Showing results for 
Search instead for 
Did you mean: 

Automated Combustion Ion Chromatography: A Precision Approach for Quantifying Adsorbable Organic Halogens in Wastewater

Team TFS
Team TFS

Organic halogen compounds are a major class of persistent pollutants that can be toxic to aquatic organisms even at low concentrations. Commonly produced as byproducts of industrial processes such as paper and pulp bleaching, their release into surface, ground and seawater can have long-lasting environmental consequences. The use of accurate, sensitive and convenient methods for determining levels of organic halogens in wastewater is therefore essential.

Organic halogen wastewater analysis using automated combustion ion chromatography

Levels of organic halogens in water are often measured in terms of adsorbable organic halogen (AOX), representing the total amount of organically bound fluorine, chlorine and bromine that can be adsorbed from water onto activated carbon and expressed as its chloride equivalent.

One of the most widely used methods for AOX analysis is automated combustion ion chromatography (CIC). Samples analyzed by automated CIC are first combusted at temperatures of at least 900 °C. This combustion step converts halogen-containing compounds to hydrogen halides or elemental halogens, while sulfur-containing compounds are oxidized to sulfur dioxide. These gaseous combustion products are then passed into an oxidizing absorption solution, which is subsequently analyzed by ion chromatography.

Unlike other methods for AOX analysis, such as amperometric titration, automated CIC provides data on halogen speciation and additional information about adsorbable organic fluorine, making it an extremely valuable technique for this application. You can learn more about the benefits of using CIC for the analysis of extractable organic fluorine in water in our recent webinar.

Sensitive, reagent-free ion chromatography systems are delivering more reliable analyses

To achieve reliable results by CIC, high-resolution chromatographic separation and sensitive detection are critical. Fortunately, recent advances in automated CIC technologies are helping more analysts achieve confident AOX measurements through improved instrument sensitivity, accuracy and ease of use.

The Thermo Scientific Dionex Integrion HPIC system is a highly versatile platform for CIC that offers several design features to ensure sensitive and reproducible analyses, such as a thermally regulated detector compartment and forced-air column oven. A key feature of the Dionex Integrion HPIC system is its automated eluent generation capability, which frees analysts from the need to prepare eluents manually, driving greater reproducibility in gradient concentrations by removing a potential source of error. What’s more, because the platform can operate at high-pressures of up to 5,000 psi, it also supports the use of small (4 μm) particle size columns, which offer faster analyses, improved sensitivity and more accurate peak integration compared with larger particle size columns.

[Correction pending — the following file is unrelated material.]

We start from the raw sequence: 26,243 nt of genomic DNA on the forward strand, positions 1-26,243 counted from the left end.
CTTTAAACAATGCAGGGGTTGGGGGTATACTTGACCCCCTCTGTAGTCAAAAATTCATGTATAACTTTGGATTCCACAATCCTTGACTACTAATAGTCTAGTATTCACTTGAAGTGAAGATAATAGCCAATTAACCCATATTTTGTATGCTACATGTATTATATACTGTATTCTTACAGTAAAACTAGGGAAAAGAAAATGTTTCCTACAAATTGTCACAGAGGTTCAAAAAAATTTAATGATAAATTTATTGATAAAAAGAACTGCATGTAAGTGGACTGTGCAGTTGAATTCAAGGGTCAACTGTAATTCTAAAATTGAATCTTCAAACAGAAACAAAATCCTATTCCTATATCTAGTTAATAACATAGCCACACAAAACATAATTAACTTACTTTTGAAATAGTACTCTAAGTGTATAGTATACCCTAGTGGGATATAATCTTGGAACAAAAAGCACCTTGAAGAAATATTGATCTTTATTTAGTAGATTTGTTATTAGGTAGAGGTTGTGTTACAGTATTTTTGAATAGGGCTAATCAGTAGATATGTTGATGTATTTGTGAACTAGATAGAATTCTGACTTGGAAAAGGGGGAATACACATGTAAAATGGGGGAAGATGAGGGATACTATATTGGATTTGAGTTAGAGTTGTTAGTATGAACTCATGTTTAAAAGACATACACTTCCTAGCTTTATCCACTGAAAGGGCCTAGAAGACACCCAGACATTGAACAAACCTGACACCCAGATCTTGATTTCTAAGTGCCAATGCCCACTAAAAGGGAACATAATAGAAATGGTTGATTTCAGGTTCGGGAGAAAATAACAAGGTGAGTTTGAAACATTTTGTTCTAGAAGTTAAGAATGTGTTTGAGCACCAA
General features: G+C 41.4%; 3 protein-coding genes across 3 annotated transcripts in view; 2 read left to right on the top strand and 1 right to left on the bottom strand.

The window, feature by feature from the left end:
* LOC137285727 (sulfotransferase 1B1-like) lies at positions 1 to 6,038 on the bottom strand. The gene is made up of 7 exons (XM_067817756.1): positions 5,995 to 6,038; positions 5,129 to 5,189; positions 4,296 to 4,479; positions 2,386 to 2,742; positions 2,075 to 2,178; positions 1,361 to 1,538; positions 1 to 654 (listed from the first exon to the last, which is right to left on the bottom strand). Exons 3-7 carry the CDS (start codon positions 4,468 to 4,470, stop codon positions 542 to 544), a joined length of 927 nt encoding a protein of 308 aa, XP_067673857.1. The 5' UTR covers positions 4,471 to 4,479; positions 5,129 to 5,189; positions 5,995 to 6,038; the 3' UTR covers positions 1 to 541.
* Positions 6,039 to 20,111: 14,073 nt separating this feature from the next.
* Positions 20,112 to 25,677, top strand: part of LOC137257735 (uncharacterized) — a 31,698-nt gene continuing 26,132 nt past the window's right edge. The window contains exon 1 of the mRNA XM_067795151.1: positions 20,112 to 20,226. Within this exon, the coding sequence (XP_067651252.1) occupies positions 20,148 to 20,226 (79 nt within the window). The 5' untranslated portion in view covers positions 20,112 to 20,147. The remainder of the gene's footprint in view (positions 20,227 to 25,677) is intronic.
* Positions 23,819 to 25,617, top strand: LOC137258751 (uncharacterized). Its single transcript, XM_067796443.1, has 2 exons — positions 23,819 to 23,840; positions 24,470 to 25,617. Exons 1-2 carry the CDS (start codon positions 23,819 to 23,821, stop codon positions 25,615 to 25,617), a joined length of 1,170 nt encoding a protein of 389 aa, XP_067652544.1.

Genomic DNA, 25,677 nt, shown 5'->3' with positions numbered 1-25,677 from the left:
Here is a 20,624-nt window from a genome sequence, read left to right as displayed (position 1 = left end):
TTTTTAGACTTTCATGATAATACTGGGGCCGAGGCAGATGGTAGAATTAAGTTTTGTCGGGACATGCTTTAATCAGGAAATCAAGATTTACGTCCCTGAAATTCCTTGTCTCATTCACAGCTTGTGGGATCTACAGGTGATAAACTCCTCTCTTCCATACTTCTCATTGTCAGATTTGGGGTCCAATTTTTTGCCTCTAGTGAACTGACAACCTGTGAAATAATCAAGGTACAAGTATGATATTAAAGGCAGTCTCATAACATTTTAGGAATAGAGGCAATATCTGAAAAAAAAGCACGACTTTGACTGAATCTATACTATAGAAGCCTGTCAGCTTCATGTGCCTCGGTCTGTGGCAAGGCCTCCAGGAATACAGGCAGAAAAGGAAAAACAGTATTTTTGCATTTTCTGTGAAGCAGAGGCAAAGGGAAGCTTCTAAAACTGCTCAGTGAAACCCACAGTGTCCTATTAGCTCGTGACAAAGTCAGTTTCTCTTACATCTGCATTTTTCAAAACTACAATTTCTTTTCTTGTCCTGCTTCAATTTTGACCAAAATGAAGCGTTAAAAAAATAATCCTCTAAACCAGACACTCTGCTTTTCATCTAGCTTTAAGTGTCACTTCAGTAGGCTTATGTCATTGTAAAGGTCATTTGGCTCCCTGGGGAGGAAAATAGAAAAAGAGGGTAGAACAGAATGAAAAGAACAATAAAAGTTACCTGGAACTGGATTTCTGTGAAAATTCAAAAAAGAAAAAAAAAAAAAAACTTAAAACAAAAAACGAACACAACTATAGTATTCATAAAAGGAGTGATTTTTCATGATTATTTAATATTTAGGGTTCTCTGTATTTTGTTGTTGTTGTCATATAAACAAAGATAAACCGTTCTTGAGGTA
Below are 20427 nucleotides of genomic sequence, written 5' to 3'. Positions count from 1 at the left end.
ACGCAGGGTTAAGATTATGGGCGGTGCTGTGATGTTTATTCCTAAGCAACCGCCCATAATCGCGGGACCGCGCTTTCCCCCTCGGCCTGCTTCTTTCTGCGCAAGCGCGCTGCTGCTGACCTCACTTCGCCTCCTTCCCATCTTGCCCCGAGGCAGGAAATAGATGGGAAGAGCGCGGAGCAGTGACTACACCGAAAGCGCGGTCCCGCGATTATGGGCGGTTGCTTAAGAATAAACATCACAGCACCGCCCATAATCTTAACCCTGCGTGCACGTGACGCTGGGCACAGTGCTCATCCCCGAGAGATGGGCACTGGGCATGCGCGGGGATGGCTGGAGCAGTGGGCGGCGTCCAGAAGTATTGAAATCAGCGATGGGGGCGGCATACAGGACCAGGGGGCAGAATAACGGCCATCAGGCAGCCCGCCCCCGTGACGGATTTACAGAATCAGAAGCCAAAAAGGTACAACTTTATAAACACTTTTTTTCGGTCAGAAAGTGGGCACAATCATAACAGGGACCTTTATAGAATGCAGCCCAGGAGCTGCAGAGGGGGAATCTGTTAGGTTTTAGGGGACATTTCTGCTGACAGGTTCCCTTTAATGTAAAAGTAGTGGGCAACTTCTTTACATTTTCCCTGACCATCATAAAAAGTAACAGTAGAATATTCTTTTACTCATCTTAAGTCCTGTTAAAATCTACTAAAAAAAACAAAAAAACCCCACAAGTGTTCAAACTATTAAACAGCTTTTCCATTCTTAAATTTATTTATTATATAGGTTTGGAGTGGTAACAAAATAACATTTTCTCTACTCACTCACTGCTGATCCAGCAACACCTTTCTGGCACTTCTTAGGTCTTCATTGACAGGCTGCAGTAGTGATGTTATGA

Achieving precision with automated combustion ion chromatography

The accuracy and precision of the Dionex Integrion HPIC system for the analysis of AOX in wastewater was put to the test in a recent app note, available here.

Our scientists used a method developed in accordance with the US Environmental Protection Agency’s Clean Water Act and Resource Conservation and Recovery Act, as well as Chinese Environmental Protection Law. In this analysis, AOX was absorbed using granular activated carbon (GAC), and the sample and GAC were washed to remove inorganic halides. Following combustion, analytes were separated using a Thermo Scientific Dionex IonPac AS18-4μm column.

In calibration tests, excellent retention time stability and peak area precision were recorded, consistent with the enhanced performance typically achieved when using electrolytically generated high-purity potassium hydroxide eluents.

The regulatory compliant method was then used to analyze three wastewater samples obtained from local water plants. Wastewater samples were spiked with AOX working standard stock solutions and analyzed in triplicate (Figure 1). The Dionex IonPac AS18-4μm column resulted in impressive separation resolution and sensitive AOX detection, achieving excellent recoveries of 95–105% for AOF, AOCl and AOBr.

Driving improvements in organic halogen wastewater analysis

Automated CIC enables precise, reliable and compliant analysis of organic halogens in wastewater, with the latest platforms offering enhanced reproducibility, sensitivity and ease of use.

You can read more about automated CIC for the analysis of organic halogens in wastewater in this app note, or watch our webinar to learn more about the benefits of using CIC for organic fluorine water analysis applications.

[caption id="attachment_22880" align="alignnone" width="661"]Figure 1. Determination of AOX in (A) wastewater and (B) spiked wastewater samples using the Thermo Scientific Dionex Integrion HPIC system. Figure 1. Determination of AOX in (A) wastewater and (B) spiked wastewater samples using the Thermo Scientific Dionex Integrion HPIC system.[/caption]